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Loan Charge 2019: Sir Amyas Morse Review

Part of the debate – in the House of Commons at 3:05 pm on 19th March 2020.

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Photo of Peter Dowd Peter Dowd Shadow Chief Secretary to the Treasury 3:05 pm, 19th March 2020

Well, that is a view. Kevin Hollinrake talked about how something that looks too good to be true is too good to be true. People have to take that on board when they become in involved in such schemes, as lots of people have, right across the spectrum, from those who are pretty wealthy all the way down to people who earn quite small sums.

It is the responsibility of this House to ensure that people are treated fairly. I do not want to get into the argument about whether HMRC has treated people fairly or unfairly. I accept in good faith what Members have said today about how their constituents have been treated. That has to be set in the context of the issue of HMRC’s resources. A third of its staff have gone since cuts in 2005 and later in 2010. Any increases in the cash amounts available to HMRC for its running have, in effect, been blocked. That is a factor that we must take into account as well.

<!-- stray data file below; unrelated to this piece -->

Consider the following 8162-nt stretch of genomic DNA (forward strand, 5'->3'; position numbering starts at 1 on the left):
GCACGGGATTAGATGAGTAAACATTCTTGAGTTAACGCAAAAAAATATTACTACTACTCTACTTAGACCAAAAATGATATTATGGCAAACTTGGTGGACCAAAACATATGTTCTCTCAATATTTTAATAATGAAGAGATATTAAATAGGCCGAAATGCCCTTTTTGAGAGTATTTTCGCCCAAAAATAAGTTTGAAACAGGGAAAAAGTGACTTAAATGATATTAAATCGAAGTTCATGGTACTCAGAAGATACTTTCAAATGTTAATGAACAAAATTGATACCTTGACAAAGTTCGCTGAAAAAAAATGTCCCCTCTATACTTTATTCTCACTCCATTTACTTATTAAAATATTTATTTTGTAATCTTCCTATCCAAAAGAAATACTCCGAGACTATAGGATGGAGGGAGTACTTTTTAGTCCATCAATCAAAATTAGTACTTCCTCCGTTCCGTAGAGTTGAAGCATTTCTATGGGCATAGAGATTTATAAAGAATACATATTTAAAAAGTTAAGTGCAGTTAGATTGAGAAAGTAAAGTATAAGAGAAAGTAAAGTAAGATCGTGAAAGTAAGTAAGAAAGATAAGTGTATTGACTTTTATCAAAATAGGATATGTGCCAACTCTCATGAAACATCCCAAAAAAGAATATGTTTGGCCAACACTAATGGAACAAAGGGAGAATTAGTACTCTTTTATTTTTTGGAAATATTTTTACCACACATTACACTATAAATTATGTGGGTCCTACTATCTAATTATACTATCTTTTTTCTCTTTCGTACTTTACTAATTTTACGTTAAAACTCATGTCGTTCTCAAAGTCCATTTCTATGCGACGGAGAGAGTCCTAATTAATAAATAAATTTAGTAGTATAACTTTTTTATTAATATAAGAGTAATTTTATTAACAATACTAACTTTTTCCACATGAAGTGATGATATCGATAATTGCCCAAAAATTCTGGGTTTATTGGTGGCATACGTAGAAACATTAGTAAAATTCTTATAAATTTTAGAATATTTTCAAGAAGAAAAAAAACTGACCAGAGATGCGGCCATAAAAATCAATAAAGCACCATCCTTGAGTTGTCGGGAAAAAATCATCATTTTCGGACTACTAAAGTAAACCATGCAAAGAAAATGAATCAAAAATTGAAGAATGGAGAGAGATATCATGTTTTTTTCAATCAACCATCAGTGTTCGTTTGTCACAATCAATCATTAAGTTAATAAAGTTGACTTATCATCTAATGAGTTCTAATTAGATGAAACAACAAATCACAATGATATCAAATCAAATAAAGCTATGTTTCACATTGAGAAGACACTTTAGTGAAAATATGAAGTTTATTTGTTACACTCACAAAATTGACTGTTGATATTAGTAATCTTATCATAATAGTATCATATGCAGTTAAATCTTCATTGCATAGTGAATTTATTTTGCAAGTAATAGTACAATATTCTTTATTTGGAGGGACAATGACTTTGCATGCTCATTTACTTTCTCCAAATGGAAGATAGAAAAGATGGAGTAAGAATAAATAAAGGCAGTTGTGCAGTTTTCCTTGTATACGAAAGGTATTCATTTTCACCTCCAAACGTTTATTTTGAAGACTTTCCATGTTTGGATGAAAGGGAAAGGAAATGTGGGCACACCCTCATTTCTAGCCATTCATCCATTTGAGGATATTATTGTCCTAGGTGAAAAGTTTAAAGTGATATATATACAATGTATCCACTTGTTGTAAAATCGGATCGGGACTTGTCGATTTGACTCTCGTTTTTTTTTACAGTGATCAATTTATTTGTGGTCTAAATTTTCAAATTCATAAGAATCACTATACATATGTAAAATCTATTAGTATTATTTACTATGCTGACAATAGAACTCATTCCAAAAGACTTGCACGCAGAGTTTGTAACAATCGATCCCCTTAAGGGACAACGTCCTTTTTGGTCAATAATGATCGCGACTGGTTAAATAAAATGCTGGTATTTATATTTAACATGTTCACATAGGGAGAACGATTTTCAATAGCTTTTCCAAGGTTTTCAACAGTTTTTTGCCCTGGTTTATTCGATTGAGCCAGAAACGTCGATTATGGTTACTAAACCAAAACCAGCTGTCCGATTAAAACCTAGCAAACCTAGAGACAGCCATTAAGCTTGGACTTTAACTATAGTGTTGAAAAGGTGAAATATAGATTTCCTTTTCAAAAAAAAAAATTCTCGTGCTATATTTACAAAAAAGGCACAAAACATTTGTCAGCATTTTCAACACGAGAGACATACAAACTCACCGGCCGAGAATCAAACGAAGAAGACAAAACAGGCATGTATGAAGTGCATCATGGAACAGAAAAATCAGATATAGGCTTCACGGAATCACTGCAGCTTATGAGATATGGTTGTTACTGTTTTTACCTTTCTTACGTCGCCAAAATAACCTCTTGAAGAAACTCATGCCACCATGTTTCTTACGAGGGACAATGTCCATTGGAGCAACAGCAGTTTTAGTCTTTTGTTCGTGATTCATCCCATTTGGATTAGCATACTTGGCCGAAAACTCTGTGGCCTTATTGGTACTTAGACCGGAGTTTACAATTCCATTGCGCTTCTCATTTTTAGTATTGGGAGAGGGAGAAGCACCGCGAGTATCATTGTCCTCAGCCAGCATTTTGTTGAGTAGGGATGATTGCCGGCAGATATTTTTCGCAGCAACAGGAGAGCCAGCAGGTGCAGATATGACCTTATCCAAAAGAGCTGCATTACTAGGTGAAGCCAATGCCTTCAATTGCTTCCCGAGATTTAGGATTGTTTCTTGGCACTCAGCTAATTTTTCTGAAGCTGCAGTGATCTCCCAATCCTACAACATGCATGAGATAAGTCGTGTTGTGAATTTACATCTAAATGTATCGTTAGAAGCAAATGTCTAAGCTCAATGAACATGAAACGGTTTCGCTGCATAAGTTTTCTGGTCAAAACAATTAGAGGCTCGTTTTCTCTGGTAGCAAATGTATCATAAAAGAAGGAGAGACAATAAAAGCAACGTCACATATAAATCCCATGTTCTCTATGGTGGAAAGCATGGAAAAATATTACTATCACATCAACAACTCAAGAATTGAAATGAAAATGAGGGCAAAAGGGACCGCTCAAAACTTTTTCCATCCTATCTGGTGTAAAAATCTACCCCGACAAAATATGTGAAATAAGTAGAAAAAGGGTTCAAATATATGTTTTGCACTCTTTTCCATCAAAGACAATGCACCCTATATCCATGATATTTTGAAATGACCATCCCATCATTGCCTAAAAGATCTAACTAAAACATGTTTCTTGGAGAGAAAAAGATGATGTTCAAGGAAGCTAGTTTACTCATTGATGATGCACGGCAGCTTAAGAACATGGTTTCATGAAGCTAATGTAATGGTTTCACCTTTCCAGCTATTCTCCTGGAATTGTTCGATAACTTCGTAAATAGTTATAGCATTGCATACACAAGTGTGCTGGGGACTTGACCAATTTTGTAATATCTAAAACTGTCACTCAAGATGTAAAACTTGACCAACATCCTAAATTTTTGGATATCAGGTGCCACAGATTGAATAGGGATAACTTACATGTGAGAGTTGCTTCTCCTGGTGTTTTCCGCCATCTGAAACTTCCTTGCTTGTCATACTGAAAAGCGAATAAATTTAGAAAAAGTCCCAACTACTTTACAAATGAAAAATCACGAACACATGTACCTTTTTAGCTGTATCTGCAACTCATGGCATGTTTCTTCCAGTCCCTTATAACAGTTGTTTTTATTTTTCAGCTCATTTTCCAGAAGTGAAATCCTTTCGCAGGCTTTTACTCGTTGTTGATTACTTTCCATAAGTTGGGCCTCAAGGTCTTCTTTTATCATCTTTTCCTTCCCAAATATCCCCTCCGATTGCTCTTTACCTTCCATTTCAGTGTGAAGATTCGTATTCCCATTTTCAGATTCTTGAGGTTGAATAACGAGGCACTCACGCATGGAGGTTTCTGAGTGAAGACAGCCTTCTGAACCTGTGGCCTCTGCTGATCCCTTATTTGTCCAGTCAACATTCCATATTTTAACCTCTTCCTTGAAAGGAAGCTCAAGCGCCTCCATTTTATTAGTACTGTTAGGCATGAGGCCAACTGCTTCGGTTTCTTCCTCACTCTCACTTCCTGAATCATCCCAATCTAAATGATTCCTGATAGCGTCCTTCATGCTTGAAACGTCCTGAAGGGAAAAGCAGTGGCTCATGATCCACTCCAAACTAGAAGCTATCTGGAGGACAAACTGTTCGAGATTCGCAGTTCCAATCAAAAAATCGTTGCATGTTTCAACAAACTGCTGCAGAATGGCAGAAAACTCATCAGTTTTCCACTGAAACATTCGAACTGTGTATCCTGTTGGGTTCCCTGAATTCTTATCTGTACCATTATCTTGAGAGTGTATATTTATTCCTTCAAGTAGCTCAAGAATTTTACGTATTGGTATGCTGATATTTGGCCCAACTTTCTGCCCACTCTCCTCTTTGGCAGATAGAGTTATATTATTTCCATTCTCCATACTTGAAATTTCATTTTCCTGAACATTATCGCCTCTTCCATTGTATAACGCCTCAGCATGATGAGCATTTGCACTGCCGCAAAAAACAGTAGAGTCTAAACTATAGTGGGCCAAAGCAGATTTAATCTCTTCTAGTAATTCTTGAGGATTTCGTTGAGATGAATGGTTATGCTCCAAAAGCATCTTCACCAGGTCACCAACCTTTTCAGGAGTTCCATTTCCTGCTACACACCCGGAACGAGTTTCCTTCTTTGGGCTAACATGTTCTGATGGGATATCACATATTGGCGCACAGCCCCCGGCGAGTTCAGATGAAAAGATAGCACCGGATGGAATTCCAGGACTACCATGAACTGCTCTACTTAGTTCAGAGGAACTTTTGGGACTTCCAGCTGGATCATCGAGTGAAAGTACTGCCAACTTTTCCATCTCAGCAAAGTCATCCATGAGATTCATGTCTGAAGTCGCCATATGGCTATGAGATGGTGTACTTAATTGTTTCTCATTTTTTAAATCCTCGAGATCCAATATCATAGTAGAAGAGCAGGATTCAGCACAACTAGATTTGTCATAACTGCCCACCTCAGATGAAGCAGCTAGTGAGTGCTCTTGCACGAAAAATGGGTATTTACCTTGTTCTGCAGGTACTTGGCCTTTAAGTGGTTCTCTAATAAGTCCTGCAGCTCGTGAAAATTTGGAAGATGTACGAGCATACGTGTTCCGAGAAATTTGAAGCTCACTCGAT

The primary issue here is whether the enablers—the people everybody has talked about today—are getting away scot-free. I suspect that the Minister will tell us the extent of the Government’s and HMRC’s action to tackle these enablers, but I suspect that it will not be enough and the Government will have to sharpen up their footwork.

Whether HMRC has been aggressive is, again, a moot point. However, we know some of the enablers have also been incredibly aggressive. The Rangers FC issue trundled on for the best part of 13 years, with enablers—the accountants and lawyers—taking it right to the line and beyond, so let us not pretend there was not aggression from those who were attempting to push and push the boundaries, hence the reason for commensurate potential retrospective legislation.

I do not want to take much time, and everything has already been said today. It is important not just that the letter of the report and all its recommendations are put in place, but that the spirit of the report in relation to closed cases and so on is taken into account, and specifically the recommendation for a £30,000, 10-year limit, which the Government rejected.

The Government should have a word—I put it as gently as that—with HMRC about people’s perception of how it has behaved. It is important for Ministers to get that view across to HMRC. As David Simmonds said, it is about balance. We need balance in dealing with this matter, and I hope the Government can get that balance right.